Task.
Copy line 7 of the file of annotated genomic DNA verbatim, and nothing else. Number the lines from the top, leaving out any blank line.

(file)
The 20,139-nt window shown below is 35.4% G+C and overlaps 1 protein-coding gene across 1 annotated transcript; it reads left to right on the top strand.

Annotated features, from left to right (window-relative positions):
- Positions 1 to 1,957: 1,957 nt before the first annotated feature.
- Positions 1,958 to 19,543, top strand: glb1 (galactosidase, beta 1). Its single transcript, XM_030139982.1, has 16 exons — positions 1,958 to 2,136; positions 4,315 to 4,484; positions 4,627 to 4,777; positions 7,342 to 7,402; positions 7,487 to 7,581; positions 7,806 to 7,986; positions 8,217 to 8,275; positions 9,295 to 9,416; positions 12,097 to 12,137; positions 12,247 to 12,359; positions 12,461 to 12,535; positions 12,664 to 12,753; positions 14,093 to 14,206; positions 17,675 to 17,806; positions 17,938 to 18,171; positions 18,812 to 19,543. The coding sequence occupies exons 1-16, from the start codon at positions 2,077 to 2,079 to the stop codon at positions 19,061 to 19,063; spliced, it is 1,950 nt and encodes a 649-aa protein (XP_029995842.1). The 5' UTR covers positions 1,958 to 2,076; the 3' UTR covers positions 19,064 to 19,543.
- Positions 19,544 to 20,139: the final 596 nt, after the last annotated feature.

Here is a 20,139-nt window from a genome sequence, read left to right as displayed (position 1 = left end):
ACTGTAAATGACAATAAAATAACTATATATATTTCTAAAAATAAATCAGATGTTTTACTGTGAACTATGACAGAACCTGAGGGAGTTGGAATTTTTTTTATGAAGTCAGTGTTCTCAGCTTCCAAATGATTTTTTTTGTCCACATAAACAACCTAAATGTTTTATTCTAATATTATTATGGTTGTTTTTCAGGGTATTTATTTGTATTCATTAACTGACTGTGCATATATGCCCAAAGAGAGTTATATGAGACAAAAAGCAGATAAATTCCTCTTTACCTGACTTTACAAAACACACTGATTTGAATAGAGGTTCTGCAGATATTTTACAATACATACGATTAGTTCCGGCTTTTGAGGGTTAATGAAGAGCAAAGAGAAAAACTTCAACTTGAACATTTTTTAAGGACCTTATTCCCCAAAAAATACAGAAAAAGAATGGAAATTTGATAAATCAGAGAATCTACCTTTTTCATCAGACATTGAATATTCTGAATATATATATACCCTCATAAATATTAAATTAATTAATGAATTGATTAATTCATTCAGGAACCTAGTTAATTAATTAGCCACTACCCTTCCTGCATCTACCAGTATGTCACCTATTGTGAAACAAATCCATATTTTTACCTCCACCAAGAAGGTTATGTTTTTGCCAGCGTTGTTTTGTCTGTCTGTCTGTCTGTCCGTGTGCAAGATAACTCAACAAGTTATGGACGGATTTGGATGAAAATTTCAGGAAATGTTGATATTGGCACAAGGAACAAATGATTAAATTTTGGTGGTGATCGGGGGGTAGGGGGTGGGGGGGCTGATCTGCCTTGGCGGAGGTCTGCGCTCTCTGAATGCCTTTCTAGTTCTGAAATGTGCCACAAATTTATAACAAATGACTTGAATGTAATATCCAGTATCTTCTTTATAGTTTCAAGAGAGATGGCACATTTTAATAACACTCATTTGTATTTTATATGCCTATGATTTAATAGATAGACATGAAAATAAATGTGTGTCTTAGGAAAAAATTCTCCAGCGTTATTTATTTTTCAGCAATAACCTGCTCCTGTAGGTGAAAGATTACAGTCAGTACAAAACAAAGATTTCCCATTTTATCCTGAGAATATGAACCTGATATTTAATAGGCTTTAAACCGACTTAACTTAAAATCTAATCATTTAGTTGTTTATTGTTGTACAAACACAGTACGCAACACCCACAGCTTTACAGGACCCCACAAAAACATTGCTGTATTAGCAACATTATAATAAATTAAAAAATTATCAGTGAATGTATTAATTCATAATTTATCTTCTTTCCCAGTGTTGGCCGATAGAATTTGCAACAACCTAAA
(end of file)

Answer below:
ACTGTAAATGACAATAAAATAACTATATATATTTCTAAAAATAAATCAGATGTTTTACTGTGAACTATGACAGAACCTGAGGGAGTTGGAATTTTTTTTATGAAGTCAGTGTTCTCAGCTTCCAAATGATTTTTTTTGTCCACATAAACAACCTAAATGTTTTATTCTAATATTATTATGGTTGTTTTTCAGGGTATTTATTTGTATTCATTAACTGACTGTGCATATATGCCCAAAGAGAGTTATATGAGACAAAAAGCAGATAAATTCCTCTTTACCTGACTTTACAAAACACACTGATTTGAATAGAGGTTCTGCAGATATTTTACAATACATACGATTAGTTCCGGCTTTTGAGGGTTAATGAAGAGCAAAGAGAAAAACTTCAACTTGAACATTTTTTAAGGACCTTATTCCCCAAAAAATACAGAAAAAGAATGGAAATTTGATAAATCAGAGAATCTACCTTTTTCATCAGACATTGAATATTCTGAATATATATATACCCTCATAAATATTAAATTAATTAATGAATTGATTAATTCATTCAGGAACCTAGTTAATTAATTAGCCACTACCCTTCCTGCATCTACCAGTATGTCACCTATTGTGAAACAAATCCATATTTTTACCTCCACCAAGAAGGTTATGTTTTTGCCAGCGTTGTTTTGTCTGTCTGTCTGTCTGTCCGTGTGCAAGATAACTCAACAAGTTATGGACGGATTTGGATGAAAATTTCAGGAAATGTTGATATTGGCACAAGGAACAAATGATTAAATTTTGGTGGTGATCGGGGGGTAGGGGGTGGGGGGGCTGATCTGCCTTGGCGGAGGTCTGCGCTCTCTGAATGCCTTTCTAGTTCTGAAATGTGCCACAAATTTATAACAAATGACTTGAATGTAATATCCAGTATCTTCTTTATAGTTTCAAGAGAGATGGCACATTTTAATAACACTCATTTGTATTTTATATGCCTATGATTTAATAGATAGACATGAAAATAAATGTGTGTCTTAGGAAAAAATTCTCCAGCGTTATTTATTTTTCAGCAATAACCTGCTCCTGTAGGTGAAAGATTACAGTCAGTACAAAACAAAGATTTCCCATTTTATCCTGAGAATATGAACCTGATATTTAATAGGCTTTAAACCGACTTAACTTAAAATCTAATCATTTAGTTGTTTATTGTTGTACAAACACAGTACGCAACACCCACAGCTTTACAGGACCCCACAAAAACATTGCTGTATTAGCAACATTATAATAAATTAAAAAATTATCAGTGAATGTATTAATTCATAATTTATCTTCTTTCCCAGTGTTGGCCGATAGAATTTGCAACAACCTAAA